TUESDAY, May 10 (HealthDay News) -- People given a drug known as erythropoietin alfa after a heart attack may experience new heart problems and even greater cardiac damage from the attack, a new study finds.
The drug, which stimulates red blood cells, has been used in some heart attack patients because certain studies suggested it might reduce the extent of heart attack damage and improve heart function, the researchers explained.
The study was published in the May 11 issue of the Journal of the American Medical Association.
"This study shows that erythropoietin should only be used with caution in patients with recent heart attacks," said Dr. Deepak L. Bhatt, chief of cardiology at the VA Boston Healthcare System, who was not involved in the study.
In fact, "there are hints in this study that the use of erythropoietin might have adverse cardiac effects," said Bhatt, who is also an associate professor of medicine at Harvard Medical School and the author of an accompanying editorial in the journal. This does not mean the drug doesn't have its place, for example, to help reduce transfusions in people with low blood counts, he added.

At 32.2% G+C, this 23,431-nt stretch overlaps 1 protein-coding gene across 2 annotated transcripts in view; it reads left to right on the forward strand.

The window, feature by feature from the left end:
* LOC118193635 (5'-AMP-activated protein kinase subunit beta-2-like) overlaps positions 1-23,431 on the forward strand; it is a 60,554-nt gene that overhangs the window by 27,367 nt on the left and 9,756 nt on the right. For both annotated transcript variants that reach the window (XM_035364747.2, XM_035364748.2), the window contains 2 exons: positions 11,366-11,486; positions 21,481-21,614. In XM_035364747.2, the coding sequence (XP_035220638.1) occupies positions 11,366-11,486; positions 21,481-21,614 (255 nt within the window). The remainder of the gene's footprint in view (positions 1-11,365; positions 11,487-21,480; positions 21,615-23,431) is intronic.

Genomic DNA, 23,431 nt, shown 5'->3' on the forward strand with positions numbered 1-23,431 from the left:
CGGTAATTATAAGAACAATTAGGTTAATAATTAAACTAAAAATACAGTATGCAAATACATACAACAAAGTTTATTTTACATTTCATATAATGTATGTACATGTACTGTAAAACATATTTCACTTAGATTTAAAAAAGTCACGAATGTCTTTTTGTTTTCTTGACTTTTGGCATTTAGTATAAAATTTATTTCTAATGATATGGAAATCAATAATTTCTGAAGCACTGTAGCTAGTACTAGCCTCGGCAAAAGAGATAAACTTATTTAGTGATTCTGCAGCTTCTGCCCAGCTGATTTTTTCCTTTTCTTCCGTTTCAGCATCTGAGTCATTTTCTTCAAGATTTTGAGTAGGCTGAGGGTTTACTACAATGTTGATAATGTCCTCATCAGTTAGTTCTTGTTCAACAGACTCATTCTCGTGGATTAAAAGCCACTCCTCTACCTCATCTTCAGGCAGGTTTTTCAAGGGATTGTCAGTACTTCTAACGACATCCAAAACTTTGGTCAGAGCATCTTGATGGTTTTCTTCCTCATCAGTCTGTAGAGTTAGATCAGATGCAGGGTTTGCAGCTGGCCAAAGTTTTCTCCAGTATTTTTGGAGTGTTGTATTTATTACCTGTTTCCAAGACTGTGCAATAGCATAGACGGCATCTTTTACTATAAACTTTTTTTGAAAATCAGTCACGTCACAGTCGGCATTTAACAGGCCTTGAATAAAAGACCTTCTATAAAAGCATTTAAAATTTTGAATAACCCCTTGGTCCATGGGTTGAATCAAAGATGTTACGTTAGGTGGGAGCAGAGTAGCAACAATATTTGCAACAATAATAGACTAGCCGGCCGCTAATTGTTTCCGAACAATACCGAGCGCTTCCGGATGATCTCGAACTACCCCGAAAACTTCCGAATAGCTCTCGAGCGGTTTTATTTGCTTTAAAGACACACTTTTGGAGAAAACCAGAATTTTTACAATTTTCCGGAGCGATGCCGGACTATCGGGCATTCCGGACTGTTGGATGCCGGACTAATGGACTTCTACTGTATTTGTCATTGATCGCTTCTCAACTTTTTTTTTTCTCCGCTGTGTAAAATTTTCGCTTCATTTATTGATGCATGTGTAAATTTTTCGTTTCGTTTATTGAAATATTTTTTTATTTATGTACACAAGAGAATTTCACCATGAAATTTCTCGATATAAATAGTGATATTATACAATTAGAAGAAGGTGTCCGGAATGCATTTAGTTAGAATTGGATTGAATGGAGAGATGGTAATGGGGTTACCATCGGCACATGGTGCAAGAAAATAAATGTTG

Known as erythropoiesis-stimulating agents (ESAs), erythropoietin drugs include Procrit and Epogen. They are typically used to treat anemia in cancer patients and to lower the risk of transfusions.
For the new study, dubbed the REVEAL trial, 222 heart attack patients in multiple centers across the United States were randomly assigned to receive erythropoietin alfa or a placebo after undergoing a balloon angioplasty or stent placement to open blocked heart vessels.
The patients had all suffered the most critical type of heart attack -- an ST segment elevation myocardial infarction, or STEMI. Because these patients are in danger of cardiac tissue death due to a local lack of oxygen (infarct) and other changes that incr
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